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How to make a VHF radio Mayday call & Pan Pan call

When you need help, make sure you and your crew know exactly what to say when making a Mayday or distress call, says Andy Du Port

When making a Mayday call or Pan Pan call, always reads off the GPS position from the radio
When making a Mayday call or Pan Pan call, always reads off the GPS position from the radio

If you are in trouble and need help, you should follow the exact format for a MAYDAY call and PAN PAN call.

Andy Du Port head shot

Andy Du Port is a Yachtmaster Offshore, a former RN navigating officer and author of the Reeds VHF Handbook

Sadly, such calls are frequently made unnecessarily, which just wastes valuable search and rescue assets which could be more usefully employed, so make sure you fulfil the criteria for each:

Distress (MAYDAY call)

A vessel or person is in grave and imminent danger and requires immediate assistance.

A man overboard incident may warrant a Mayday call

A man overboard incident may warrant a Mayday call

Note the underlined words. ‘Grave’ implies a risk of serious injury, death or loss of the vessel; ‘Imminent’ and ‘Immediate’ are self-explanatory but equally important. If your situation doesn’t meet all these criteria, consider an Urgency call instead.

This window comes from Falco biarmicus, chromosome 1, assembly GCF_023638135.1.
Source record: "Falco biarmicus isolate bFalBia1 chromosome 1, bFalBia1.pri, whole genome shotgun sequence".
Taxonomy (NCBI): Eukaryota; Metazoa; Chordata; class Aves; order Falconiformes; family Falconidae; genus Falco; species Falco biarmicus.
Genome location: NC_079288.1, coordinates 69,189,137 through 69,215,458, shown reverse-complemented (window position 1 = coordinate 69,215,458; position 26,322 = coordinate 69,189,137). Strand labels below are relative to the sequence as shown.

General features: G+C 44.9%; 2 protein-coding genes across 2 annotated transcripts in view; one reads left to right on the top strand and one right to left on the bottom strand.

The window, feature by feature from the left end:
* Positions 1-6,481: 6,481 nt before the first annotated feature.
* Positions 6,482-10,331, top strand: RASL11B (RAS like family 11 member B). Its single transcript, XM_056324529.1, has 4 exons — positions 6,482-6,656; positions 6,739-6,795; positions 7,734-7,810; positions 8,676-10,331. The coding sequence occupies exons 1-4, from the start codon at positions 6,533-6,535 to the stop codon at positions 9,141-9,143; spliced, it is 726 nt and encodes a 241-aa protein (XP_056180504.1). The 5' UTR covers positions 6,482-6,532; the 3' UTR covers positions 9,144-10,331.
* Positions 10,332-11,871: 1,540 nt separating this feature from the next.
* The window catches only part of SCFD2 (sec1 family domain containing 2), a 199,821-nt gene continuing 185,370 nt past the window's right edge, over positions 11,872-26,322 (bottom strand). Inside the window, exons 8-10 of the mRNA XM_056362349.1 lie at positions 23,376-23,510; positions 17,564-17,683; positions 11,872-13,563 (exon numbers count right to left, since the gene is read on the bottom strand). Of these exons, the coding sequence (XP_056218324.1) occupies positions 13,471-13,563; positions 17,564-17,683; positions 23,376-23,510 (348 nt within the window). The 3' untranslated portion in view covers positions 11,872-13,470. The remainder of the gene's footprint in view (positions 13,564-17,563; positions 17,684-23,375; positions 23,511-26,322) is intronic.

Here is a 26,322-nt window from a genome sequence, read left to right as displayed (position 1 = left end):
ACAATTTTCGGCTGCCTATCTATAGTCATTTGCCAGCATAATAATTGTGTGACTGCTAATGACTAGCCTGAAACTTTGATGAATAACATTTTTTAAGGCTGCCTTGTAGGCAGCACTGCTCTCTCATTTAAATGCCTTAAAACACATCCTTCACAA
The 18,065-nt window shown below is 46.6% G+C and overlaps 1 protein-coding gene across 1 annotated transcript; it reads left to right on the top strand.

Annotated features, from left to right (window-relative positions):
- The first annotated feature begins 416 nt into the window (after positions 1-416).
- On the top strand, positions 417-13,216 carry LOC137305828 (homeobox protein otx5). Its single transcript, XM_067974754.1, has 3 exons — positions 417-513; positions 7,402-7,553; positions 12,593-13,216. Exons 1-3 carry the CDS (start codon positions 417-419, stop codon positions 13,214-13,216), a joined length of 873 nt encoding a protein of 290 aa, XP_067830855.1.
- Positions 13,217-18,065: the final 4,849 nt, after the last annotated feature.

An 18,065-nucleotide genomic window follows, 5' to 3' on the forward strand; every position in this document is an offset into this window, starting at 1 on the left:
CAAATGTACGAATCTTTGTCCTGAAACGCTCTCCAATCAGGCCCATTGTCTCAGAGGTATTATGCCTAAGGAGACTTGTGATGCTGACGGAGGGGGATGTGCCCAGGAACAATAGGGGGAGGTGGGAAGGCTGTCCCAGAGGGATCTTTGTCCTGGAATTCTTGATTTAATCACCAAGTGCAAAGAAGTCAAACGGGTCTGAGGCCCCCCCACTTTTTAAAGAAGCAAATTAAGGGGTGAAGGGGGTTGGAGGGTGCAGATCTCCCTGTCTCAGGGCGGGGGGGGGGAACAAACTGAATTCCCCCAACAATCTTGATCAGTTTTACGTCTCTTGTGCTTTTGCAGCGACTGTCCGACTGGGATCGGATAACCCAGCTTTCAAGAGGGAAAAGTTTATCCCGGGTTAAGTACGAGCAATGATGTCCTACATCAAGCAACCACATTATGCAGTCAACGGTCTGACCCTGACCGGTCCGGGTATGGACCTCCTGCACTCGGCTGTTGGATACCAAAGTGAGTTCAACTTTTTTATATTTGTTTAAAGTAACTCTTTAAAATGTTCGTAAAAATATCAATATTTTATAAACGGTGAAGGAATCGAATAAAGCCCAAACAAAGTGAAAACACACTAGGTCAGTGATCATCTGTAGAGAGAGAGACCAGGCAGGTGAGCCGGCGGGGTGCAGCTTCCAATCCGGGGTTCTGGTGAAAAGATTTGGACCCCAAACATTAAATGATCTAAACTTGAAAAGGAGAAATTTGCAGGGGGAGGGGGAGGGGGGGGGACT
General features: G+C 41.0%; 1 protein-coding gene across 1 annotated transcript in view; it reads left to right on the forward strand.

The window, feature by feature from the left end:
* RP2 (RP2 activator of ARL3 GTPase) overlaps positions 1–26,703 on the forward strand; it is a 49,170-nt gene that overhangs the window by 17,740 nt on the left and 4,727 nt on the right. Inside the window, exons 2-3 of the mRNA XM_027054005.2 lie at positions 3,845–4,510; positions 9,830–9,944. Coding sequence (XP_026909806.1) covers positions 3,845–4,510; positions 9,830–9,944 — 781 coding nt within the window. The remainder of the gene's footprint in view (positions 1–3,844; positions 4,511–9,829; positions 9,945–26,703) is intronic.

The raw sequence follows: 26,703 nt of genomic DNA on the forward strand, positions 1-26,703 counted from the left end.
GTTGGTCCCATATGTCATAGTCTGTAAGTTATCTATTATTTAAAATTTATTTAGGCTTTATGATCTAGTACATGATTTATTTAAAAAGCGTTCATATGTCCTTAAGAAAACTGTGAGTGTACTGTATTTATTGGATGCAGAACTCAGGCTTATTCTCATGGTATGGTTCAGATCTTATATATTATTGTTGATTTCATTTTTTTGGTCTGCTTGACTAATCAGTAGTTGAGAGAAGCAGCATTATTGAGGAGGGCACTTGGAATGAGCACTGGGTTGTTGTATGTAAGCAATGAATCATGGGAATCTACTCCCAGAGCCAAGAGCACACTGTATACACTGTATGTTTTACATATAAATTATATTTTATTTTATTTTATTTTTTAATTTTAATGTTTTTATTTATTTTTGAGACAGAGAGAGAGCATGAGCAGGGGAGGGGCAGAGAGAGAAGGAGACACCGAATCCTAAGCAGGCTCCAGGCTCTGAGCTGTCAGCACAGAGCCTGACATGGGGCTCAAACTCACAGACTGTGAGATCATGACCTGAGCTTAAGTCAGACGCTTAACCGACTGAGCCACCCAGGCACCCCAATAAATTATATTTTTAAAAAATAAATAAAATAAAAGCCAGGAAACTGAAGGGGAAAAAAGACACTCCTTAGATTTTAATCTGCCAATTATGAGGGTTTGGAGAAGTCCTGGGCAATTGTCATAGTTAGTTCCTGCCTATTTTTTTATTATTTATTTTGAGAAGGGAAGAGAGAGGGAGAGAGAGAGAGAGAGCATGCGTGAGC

A man overboard (MOB) may well justify a Distress call but, whatever you may think, a dog overboard would not!

Urgency (PAN PAN call)

A vessel or station has a very urgent message concerning the safety of a ship or person.

This is just one step down from a Distress call, and your safety needs to be at risk.

Although you may not need immediate assistance, your situation must be serious enough to warrant a PAN PAN call.

If things deteriorate, you can always ‘upgrade’ to a MAYDAY call.

A format for a Mayday call and raising a DSC alert is useful near the radio

A format for a Mayday call and raising a DSC alert is useful near the radio

If none of the above applies, you can always make a routine call to the Coastguard or another station to alert them to your problem.

I am not for one moment saying that you should hesitate to make a Distress or Urgency call when necessary, just don’t abuse the system.

It is not uncommon to overhear Distress calls from yachts who are becalmed and have an engine failure, but are in no imminent danger or, in some cases, no danger at all.

Continues below…

Earlier this year, I heard a MAYDAY call from a small yacht which was drifting in calm conditions in Portsmouth Harbour just off Portchester Castle.

The Coastguard acted appropriately, as always, but I do hope the skipper was later given a thorough ‘debrief’.

As for an example of an unwarranted Urgency call, while leaving Studland Bay and heading for Poole on a calm summer’s afternoon a yacht was snagged by some fishing gear and put out a PAN PAN.

Engine failure on a calm day where you are not in immediate danger is unlikely to warrant a Pan Pan call. Credit: Alamy Stock Photo

Engine failure on a calm day where you are not in immediate danger is unlikely to warrant a Pan Pan call. Credit: Alamy Stock Photo